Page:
Nasal breathing and cold exposure

Nasal breathing and cold exposure

Many of us are breathing wrong. As humans, when it comes to breathing we have two choices; nasal breathing or mouth breathing. They both lead to the same place, the throat, so it shouldn’t matter which one we choose… not quite! 

It’s estimated that 30-50% of adults breathe through their mouths. Think of it like this, your mouth is primarily designed for eating, drinking and talking. Yes, you can use your mouth to breathe but it should only be used as a backup for when you have nasal congestion for example. Your nose, on the other hand, was designed to help you breathe safely, efficiently, and properly.

Some say breathing through your mouth makes as much sense as eating through your nose!


Filtered air

Air that is breathed directly into the lungs through the mouth is not filtered. Nasal breathing filters the air of allergens, bacteria and viruses before it enters the body. The hair and mucus of the airway linings collect potential contaminants that are destroyed by nasal enzymes before they can cause harm.

More Oxygen 

Nasal breathing leads to nitric oxide production, which helps to open up airways and enhance the uptake of oxygen in your bloodstream. When you breathe through your nose, there’s about 50% more air resistance imposed on the incoming air stream, as compared to mouth breathing.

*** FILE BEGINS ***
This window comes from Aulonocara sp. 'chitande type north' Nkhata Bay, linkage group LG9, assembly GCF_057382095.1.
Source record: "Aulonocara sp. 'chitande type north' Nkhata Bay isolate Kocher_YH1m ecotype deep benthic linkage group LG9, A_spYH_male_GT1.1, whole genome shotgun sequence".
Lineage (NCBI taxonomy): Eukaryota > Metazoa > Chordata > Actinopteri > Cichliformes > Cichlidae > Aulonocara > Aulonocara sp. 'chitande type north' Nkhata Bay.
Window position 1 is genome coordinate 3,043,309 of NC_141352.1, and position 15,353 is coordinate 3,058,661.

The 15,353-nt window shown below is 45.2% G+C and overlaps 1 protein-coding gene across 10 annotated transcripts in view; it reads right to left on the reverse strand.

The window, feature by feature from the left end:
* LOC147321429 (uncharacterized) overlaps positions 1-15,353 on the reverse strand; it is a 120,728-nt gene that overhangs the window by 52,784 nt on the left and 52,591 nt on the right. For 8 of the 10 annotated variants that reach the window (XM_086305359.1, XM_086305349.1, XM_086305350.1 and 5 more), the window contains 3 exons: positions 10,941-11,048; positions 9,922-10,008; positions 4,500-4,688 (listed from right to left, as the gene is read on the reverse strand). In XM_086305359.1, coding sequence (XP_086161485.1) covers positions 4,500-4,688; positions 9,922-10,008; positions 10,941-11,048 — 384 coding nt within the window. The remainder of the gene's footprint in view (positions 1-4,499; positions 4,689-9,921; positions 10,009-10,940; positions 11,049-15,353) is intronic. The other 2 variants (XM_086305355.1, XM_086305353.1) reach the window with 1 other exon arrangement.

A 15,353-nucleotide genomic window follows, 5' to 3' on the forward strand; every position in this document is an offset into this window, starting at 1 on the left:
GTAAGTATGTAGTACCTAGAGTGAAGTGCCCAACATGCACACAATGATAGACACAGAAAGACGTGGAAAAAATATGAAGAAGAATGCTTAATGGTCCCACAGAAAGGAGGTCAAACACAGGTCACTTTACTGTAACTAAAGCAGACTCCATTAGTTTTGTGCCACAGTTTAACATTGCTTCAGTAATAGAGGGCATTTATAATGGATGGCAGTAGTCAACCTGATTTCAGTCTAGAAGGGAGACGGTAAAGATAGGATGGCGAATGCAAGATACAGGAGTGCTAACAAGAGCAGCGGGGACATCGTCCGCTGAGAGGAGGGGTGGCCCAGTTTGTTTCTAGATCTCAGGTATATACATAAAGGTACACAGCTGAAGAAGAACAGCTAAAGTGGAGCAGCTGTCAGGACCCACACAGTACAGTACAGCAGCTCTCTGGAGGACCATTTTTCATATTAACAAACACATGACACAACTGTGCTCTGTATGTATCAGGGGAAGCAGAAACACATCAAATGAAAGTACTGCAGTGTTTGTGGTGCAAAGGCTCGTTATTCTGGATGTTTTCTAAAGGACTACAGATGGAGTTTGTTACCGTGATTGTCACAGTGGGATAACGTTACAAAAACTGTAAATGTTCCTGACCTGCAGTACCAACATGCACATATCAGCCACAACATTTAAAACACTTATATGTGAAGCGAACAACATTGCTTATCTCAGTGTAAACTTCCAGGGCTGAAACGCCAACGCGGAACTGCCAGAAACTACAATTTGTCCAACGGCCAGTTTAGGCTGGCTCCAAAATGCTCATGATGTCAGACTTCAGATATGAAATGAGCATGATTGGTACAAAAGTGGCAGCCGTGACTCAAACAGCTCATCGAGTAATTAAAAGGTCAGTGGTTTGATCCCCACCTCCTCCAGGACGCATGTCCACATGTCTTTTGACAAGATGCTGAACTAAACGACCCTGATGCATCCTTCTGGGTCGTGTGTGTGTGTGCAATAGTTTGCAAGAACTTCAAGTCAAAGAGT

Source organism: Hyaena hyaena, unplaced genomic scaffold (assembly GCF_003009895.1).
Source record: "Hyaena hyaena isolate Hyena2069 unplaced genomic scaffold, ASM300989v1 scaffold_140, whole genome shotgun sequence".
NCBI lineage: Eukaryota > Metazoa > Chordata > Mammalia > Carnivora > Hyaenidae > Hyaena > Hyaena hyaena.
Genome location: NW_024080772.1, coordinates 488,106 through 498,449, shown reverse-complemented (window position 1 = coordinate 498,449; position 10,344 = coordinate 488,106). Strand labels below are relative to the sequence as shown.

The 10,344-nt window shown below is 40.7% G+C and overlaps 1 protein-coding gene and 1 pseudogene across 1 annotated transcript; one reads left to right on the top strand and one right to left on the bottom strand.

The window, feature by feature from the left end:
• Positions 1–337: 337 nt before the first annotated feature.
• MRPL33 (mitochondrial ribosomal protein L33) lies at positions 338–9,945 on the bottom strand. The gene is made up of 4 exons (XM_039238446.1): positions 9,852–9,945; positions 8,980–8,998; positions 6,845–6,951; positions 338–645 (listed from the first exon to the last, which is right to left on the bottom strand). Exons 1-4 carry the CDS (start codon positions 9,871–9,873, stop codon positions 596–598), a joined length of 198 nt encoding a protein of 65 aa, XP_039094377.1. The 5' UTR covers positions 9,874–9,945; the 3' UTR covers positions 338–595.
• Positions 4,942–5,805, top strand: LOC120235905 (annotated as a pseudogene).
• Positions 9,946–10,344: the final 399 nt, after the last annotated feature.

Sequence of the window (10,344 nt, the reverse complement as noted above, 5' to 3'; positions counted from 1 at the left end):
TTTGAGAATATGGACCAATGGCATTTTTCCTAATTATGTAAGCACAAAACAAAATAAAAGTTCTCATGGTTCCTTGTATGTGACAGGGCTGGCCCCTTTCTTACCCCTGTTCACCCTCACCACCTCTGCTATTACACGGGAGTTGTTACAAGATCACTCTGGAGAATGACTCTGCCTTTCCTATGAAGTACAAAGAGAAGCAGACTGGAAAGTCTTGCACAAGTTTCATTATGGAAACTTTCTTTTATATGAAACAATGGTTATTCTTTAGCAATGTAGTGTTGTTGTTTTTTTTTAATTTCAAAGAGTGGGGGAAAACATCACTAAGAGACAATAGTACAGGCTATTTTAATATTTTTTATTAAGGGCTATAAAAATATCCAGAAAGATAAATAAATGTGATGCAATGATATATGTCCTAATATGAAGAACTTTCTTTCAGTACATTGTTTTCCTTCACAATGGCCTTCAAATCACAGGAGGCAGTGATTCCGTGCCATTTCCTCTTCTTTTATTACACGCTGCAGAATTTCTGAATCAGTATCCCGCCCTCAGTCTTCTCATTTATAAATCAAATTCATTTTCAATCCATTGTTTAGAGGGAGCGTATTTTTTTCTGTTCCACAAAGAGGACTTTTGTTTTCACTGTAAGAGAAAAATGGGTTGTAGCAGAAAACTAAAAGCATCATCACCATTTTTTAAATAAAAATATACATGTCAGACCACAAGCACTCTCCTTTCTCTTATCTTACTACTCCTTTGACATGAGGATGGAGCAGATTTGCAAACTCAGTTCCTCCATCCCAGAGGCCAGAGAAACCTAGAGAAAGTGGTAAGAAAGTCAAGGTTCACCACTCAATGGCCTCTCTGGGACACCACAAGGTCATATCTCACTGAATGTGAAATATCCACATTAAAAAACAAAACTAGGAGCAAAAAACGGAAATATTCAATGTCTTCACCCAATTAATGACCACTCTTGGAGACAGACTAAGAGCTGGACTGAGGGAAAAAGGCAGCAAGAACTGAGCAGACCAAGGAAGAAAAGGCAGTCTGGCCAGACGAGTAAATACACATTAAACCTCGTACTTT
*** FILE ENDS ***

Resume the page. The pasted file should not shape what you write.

Better sleep

As nasal breathing increases blood flow, lowers blood pressure, and improves brain function, many people tape their mouths shut at night. This is to train themselves to nasal breathe whilst they sleep. We know it sounds drastic but it can transform the quality of sleep you get. You’re also less likely to snore, so it may improve the quality of sleep for your other half too! If you’re wanting to give this a try, we’d recommend MYOTAPE


Nasal breathing promotes activity in the lower lung which activates your parasynthetic nervous system, associated with calming the body and mind. Because of this, it’s best to breathe through your nose in stressful environments such as an ice bath, cold shower or wild swim. 

Mouth breathing in a stressful situation such as an ice bath can result in rapid, shallow breaths that may lead to hyperventilating. When practising nose breathing, slower, less frequent, deeper breaths minimise the chances of gasping and can lead your body and mind to calm. 

We should be nasal breathing all of the time. Wim Hof has said throughout the day, we should focus on nasal breathing as “in the long term, mouth breathing instead of conscious nasal breathing, makes your body more stressful.” Day or night, if you are a notorious mouth breather, it’s time to make a change!